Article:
A British space company is seeking new employees as it prepares for the nation’s first vertical rocket launch. As part of its largest internship program to date, Orbex is seeking to hire up to a dozen new interns, with recruitment beginning next month.

Later this year, the company will launch its 62-foot-tall “Prime” rocket from the Sutherland Spaceport in Scotland, competing with Skyrora to achieve the first successful launch from the British mainland after Virgin Orbit’s failure earlier this year.

The director of talent acquisition at Orbex, Elliot Doyle, added, “The first vertical launch from the UK mainland will be a watershed moment, and we hope that new and existing interns will play a role in delivering it.

“It is a remarkable opportunity to learn from our experienced team […] while contributing to initiatives that will shape the future of sustainable orbital spaceflight.

“While we, like many others, are eagerly anticipating the launch of Prime, our concentration remains on creating a sustainable, reliable, and financially viable route to space for our expanding satellite clientele.

“The first launch is just the beginning, but what a beginning it is to be a part of.”

Orbex is offering internships across the organization for its upcoming intern class, including in administration, assembly integration and testing, avionics, guidance, navigation and control, marketing, propulsion mechanisms, software, structures, structures, and systems engineering.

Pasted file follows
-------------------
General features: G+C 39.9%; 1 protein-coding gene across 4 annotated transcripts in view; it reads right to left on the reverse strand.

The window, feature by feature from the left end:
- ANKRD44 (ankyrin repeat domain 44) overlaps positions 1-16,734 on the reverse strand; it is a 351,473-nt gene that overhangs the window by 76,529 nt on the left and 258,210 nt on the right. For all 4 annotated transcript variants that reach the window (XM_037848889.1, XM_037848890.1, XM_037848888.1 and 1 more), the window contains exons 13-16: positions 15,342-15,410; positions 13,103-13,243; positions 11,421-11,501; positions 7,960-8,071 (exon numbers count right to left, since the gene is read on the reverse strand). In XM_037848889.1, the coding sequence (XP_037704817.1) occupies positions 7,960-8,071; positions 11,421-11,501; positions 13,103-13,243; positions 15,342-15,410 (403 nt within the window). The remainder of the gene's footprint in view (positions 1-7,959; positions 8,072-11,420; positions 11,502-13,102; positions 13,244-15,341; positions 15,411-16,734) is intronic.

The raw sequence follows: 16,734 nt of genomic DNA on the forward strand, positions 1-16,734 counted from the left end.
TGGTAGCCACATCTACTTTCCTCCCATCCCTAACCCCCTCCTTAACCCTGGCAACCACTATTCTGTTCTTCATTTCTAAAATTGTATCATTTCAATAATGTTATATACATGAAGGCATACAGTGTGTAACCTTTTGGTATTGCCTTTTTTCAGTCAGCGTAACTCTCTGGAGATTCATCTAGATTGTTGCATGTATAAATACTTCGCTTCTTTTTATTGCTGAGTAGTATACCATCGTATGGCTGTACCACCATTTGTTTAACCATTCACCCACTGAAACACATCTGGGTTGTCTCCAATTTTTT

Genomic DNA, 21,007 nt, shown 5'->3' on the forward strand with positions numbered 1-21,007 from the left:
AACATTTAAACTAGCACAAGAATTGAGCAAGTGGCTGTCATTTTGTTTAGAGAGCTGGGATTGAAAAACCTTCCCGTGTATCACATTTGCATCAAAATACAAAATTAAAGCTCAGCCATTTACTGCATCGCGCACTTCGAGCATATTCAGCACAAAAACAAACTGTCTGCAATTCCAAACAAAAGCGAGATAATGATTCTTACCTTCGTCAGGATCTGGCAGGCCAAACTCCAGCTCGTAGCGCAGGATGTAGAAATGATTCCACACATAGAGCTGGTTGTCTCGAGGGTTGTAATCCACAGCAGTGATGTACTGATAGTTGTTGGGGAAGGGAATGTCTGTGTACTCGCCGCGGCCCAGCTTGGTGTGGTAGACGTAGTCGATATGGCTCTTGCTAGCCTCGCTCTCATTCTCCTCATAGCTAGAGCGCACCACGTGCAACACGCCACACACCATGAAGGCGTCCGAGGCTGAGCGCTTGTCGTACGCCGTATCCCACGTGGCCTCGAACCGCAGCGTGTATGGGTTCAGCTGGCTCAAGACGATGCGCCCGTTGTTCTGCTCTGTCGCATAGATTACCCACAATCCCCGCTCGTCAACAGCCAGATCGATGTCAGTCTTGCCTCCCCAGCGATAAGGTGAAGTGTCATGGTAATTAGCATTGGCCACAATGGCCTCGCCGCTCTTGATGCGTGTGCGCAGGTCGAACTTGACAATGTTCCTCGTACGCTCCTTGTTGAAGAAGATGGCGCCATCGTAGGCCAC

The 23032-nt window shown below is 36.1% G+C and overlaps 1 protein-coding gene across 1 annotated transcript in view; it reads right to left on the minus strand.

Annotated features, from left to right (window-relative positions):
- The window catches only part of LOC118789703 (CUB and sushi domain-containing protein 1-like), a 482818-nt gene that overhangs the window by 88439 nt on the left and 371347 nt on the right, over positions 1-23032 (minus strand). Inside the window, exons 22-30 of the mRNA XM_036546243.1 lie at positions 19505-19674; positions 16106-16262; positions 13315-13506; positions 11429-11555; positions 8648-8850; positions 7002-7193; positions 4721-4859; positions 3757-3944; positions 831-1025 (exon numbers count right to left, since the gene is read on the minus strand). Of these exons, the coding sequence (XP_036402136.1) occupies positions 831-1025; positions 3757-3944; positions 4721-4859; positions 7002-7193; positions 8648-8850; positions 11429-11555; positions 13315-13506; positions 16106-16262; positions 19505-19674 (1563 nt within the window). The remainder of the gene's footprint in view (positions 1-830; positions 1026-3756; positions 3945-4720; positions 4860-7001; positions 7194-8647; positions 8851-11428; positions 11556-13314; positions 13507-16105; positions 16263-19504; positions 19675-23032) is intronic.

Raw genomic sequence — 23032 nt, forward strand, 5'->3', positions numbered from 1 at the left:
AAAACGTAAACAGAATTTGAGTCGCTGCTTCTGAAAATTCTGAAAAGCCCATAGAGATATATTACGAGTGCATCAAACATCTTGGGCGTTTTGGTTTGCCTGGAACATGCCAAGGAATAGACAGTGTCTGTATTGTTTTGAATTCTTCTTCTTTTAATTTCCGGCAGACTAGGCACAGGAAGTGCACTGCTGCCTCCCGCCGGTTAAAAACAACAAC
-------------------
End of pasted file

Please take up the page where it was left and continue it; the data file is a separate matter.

The trainees will work with staff members whose professional experience includes stints at NASA, the European Space Agency, and other commercial spaceflight organizations.

In May of last year, Orbex introduced its Prime “micro launcher” rocket to the European space community.

According to their explanation, Prime will provide a dedicated launch service for satellite manufacturers and operators; several have already contracted Orbex to transport their satellites into orbit.

Delivering spaceflight as sustainably as feasible remains a top priority for the company.

They added, “The reusable Prime rocket was designed to leave no debris on Earth or in orbit, and it is powered by a renewable form of propane.”

Prime launches have a carbon footprint that is up to 96% less than launches using conventional fossil fuels for vehicles of comparable dimensions.

Sutherland Spaceport, they added, “is being constructed by Orbex with a focus on sustainability and is intended to be the first carbon-neutral spaceport in the world for both construction and operation.”

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